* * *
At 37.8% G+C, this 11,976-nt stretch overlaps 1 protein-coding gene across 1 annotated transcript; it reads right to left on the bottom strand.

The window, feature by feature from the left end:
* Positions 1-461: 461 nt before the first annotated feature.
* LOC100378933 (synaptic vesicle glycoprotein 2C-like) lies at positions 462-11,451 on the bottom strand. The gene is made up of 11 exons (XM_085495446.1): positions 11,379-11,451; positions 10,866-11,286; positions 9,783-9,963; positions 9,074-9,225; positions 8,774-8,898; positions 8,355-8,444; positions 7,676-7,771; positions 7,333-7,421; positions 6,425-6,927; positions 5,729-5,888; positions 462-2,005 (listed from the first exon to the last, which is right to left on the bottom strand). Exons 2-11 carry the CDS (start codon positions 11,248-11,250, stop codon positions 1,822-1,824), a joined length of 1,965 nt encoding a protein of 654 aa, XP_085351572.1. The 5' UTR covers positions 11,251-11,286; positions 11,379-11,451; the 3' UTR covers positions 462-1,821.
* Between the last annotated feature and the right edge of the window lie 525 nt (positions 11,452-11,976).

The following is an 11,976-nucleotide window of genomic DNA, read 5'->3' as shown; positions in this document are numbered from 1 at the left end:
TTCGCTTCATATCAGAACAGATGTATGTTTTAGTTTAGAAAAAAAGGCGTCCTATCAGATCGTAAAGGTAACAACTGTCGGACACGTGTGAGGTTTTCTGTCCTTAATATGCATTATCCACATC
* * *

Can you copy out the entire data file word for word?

At 37.8% G+C, this 11,976-nt stretch overlaps 1 protein-coding gene across 1 annotated transcript; it reads right to left on the bottom strand.

The window, feature by feature from the left end:
* Positions 1-461: 461 nt before the first annotated feature.
* LOC100378933 (synaptic vesicle glycoprotein 2C-like) lies at positions 462-11,451 on the bottom strand. The gene is made up of 11 exons (XM_085495446.1): positions 11,379-11,451; positions 10,866-11,286; positions 9,783-9,963; positions 9,074-9,225; positions 8,774-8,898; positions 8,355-8,444; positions 7,676-7,771; positions 7,333-7,421; positions 6,425-6,927; positions 5,729-5,888; positions 462-2,005 (listed from the first exon to the last, which is right to left on the bottom strand). Exons 2-11 carry the CDS (start codon positions 11,248-11,250, stop codon positions 1,822-1,824), a joined length of 1,965 nt encoding a protein of 654 aa, XP_085351572.1. The 5' UTR covers positions 11,251-11,286; positions 11,379-11,451; the 3' UTR covers positions 462-1,821.
* Between the last annotated feature and the right edge of the window lie 525 nt (positions 11,452-11,976).

The following is an 11,976-nucleotide window of genomic DNA, read 5'->3' as shown; positions in this document are numbered from 1 at the left end:
TTCGCTTCATATCAGAACAGATGTATGTTTTAGTTTAGAAAAAAAGGCGTCCTATCAGATCGTAAAGGTAACAACTGTCGGACACGTGTGAGGTTTTCTGTCCTTAATATGCATTATCCACATC